Displacement in the context of conflict and violence
At the end of 2016 there were 40.3 million people living in ongoing, protracted internal displacement by conflict and violence.
The total number of internally displaced people has nearly doubled since 2000 and increased sharply over the last five years.
This trend is caused by the intractability of conflicts and crises in many parts of the world, fuelled and complicated by under-development in countries with little capacity to cope with crises - notably in the Middle East and sub-Saharan Africa - where internally displaced people face enormous obstacles in going back to their lives.
Additionally, the many underlying drivers of displacement, which include poverty and inequality, fragile and weak governance, rapid unplanned urbanisation, climate change and environmental degradation show no sign of abating.
People internally displaced amid ongoing conflict live in flux, and are likely to become displaced again, whether within or across borders.
Some conflicts and the displacement they cause may fall off the international radar and become overshadowed by “newer” crises. Because their underlying drivers go unaddressed, they resurface cyclically when a new wave of violence and displacement erupts.
Two-thirds of the world’s 65 million people displaced by conflict are displaced internally. This means that globally there are roughly twice as many IDPs as refugees. The gap between the two groups has been growing since 1997.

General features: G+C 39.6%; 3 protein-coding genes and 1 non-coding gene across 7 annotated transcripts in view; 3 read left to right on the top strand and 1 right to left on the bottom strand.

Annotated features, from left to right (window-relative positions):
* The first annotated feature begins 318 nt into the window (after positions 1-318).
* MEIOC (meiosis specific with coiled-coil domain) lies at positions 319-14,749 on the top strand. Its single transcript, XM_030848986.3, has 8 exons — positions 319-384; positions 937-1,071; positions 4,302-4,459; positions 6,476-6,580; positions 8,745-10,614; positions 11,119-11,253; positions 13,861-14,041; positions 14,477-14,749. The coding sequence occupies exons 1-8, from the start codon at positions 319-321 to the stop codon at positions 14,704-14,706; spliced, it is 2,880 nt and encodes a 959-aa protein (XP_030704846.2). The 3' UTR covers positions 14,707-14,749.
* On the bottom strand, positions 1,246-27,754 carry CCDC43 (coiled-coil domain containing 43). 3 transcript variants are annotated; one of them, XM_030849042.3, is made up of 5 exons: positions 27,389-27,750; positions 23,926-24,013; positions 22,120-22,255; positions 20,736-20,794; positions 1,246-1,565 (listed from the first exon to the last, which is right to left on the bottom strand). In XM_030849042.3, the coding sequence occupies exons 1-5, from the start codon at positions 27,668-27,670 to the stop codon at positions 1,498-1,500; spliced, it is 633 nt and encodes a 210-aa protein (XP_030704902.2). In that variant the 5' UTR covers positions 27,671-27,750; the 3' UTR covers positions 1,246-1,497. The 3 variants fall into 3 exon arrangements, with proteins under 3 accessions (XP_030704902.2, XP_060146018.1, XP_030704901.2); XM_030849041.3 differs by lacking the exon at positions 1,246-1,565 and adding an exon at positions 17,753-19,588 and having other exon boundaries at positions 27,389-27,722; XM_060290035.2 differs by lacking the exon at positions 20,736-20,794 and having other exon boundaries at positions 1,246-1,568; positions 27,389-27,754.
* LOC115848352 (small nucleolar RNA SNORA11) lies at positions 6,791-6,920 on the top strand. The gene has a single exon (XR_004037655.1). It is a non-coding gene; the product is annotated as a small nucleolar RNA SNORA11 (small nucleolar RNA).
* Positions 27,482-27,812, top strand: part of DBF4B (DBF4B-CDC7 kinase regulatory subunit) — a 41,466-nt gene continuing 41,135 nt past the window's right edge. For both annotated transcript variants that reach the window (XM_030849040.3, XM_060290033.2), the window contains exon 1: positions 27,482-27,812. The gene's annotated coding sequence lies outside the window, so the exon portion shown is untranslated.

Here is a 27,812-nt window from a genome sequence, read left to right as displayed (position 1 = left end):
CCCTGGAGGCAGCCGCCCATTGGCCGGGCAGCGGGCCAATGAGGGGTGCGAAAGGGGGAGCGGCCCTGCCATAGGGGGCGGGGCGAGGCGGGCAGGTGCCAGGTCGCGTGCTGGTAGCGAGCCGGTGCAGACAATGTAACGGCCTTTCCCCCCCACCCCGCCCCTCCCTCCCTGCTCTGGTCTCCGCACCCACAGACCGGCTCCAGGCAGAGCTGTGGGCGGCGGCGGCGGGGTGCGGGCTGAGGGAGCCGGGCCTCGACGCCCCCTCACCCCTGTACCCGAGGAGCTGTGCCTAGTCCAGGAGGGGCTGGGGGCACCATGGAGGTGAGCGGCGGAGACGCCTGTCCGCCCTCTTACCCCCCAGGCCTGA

New displacement by conflict and violence in 2016
There were 6.9 million new internal displacements caused by conflict and violence in 2016, the equivalent of 15,000 people forced to flee their homes every day.
Most conflict displacement occurred in sub-Saharan Africa, with the Democratic Republic of the Congo (DRC) being the country with the highest figure.
Are today’s IDPs tomorrow’s refugees?
It is often assumed that many refugees were internally displaced along their journey and that IDPs are prime candidates to become refugees or migrants. The link between the two phenomena, however, is poorly understood and not systematically measured.
The evidence currently available indicates that the push and pull factor for internal displacement from areas affected by conflict are similar to those reported by refugees.
Six of the ten countries that produced the most refugees in 2015 – Afghanistan, CAR, Colombia, DRC, South Sudan and Syria – were also among the ten with the largest number of IDPs.
Under-reported: displacement by generalised violence
People flee generalised violence in a number of forms, from gang violence and drug traffickers’ turf wars in Central America to clan feuds in the Philippines and post-electoral violence in Burundi and Burkina Faso. Their movements are not however systematically monitored worldwide.
There is far less information on people who flee criminal violence than on those displaced by conflict, and an even weaker response to their plight. Given the high rates of urban violence and homicide in some of the world’s major cities, many more people are probably displaced globally by this type of violence than the current data reflects.
Our Global Report on Internal Displacement 2017 (GRID) has a spotlight on El Salvador and its invisible displacement caused by criminal and gang violence.